The great difference is that TrumpWorld really doesn’t care about the optics. They just do it, take the money, and dare anyone to do anything about it. And so far the Trumps have gotten away with it scot-free.

By Washington bigwig standards, Joe Biden is not a particularly rich man, and the rise in his net worth since leaving office has come mostly from writing and speeches. (Elizabeth Warren and her husband reportedly have a higher net worth.) There has been no evidence whatever that Joe Biden benefited financially from Hunter’s business activities or that as Senator or Vice-President he delivered political favors to Hunter’s benefactors. He does seem to have kept himself at arms length from Hunter’s business. Indeed, his lack of curiosity about that might have contributed to the problem he now faces.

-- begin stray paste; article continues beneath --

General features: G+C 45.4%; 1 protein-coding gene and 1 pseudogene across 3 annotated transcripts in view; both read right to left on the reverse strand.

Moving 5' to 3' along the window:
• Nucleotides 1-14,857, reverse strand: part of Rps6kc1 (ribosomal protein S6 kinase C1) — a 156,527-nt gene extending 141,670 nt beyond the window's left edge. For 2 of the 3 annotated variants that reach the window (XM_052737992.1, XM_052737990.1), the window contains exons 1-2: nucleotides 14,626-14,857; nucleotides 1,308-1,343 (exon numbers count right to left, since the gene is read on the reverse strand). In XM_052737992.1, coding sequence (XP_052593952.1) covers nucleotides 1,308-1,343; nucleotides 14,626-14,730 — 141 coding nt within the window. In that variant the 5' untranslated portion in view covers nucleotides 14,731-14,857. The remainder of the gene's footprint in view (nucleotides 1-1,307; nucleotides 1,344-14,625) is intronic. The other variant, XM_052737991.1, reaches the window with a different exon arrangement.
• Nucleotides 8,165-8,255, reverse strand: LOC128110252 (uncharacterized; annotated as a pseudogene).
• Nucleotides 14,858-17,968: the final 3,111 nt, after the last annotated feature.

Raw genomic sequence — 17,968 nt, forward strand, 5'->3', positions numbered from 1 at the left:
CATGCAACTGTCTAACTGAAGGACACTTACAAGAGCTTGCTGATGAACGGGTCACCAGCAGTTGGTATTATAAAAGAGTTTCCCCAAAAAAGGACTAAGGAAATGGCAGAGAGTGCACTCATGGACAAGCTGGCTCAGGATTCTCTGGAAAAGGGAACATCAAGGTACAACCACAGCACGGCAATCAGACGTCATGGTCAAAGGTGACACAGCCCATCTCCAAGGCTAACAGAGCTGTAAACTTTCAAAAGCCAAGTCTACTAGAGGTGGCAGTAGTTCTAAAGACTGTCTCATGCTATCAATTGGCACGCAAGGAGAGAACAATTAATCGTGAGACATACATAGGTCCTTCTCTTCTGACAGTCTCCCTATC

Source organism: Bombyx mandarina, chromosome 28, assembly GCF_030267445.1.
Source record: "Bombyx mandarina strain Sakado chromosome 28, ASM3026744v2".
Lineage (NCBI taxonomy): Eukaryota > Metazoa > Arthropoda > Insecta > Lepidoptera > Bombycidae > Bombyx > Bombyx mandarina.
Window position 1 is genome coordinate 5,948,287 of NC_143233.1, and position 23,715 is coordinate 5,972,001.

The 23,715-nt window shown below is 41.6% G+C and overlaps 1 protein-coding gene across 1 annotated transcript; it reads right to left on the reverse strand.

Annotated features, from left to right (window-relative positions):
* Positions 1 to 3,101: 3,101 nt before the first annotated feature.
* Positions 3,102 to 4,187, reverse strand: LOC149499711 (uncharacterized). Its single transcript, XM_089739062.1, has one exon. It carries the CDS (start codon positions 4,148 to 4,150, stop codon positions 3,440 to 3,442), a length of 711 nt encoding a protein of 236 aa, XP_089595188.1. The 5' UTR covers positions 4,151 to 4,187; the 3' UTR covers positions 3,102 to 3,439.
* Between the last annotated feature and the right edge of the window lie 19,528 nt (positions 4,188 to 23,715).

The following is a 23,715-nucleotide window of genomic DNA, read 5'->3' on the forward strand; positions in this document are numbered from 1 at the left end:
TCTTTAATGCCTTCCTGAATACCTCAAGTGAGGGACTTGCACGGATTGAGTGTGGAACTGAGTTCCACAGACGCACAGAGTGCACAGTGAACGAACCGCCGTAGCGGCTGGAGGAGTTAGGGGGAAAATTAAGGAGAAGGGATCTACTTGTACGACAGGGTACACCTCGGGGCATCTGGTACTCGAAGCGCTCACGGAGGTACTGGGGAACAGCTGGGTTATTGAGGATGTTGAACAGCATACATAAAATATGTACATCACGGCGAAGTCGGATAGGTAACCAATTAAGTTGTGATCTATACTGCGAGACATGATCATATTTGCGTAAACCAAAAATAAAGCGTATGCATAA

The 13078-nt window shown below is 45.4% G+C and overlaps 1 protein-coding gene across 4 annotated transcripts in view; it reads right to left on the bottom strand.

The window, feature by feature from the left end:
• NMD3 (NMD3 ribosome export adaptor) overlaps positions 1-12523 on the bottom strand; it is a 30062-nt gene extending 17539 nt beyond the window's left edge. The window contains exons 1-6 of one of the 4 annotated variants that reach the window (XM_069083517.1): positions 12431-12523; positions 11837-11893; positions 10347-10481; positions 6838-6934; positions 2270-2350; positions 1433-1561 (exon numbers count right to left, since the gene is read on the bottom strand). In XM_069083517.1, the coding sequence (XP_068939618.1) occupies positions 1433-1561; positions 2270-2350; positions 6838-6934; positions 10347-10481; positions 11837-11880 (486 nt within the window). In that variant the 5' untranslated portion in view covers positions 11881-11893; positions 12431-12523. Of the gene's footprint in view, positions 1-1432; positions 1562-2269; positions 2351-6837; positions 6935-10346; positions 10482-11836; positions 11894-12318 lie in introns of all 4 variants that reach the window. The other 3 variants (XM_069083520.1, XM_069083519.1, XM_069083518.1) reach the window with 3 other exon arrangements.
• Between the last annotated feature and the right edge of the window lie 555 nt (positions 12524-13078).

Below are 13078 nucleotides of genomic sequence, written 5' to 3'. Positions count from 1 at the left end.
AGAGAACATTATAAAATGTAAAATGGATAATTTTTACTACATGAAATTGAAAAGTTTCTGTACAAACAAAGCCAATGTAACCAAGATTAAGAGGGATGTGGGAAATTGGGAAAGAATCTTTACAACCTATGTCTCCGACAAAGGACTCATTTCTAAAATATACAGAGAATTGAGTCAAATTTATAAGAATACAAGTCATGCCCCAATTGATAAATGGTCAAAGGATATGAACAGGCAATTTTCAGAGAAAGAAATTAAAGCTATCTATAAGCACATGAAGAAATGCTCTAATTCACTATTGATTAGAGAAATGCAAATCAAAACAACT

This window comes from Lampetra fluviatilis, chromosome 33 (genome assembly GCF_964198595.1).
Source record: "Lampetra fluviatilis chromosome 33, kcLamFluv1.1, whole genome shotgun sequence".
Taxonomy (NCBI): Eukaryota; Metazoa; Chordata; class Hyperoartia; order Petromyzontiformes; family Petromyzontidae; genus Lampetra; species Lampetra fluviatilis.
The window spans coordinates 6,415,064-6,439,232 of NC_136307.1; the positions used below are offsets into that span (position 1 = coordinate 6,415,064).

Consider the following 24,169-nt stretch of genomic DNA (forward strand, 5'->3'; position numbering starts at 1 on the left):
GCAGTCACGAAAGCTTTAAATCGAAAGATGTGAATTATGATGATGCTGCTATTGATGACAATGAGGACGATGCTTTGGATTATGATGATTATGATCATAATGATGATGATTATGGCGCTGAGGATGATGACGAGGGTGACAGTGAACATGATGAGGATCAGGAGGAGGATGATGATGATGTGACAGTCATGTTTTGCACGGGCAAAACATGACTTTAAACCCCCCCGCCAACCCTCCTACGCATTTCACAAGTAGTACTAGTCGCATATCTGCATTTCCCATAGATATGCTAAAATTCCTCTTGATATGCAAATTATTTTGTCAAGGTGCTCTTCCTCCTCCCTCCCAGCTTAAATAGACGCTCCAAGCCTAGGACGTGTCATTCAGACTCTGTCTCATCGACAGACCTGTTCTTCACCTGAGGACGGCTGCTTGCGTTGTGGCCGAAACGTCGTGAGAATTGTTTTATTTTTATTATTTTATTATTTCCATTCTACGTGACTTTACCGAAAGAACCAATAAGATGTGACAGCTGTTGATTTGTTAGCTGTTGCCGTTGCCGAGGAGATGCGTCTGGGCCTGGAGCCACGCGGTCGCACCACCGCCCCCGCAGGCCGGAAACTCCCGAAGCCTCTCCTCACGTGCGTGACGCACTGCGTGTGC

So maybe the nice breaks that fell Hunter’s way were just the way the world works:  good things come to the rich and powerful and to their offspring.  I don’t know how you would stop that, but maybe there is a way to address a part of this endemic corruption. A recent op-ed in the New York Times argues that we need to strengthen American disclosure rules:

Joe Biden and Elaine Chao have to report when someone sends them a $500 campaign donation, or when they make a $5,000 investment in a stock. But when their family members strike lucrative deals with a foreign government or oligarch, the reporting requirements are vague. The personal financial disclosure rules for American public officials should be expanded to include details concerning all their immediate family members (and not just their spouses, as the law currently states), and any dealings with foreign governments. To the public, closing a loophole this glaring seems anodyne, a no-brainer. But lawmakers set the system up this way for a reason; they will not stop the foreign cash influence game voluntarily. That’s why we need a Washington Corrupt Practices Act, one that clearly shuts down foreign influence and self-enrichment for some of America’s most powerful families on both sides of the aisle.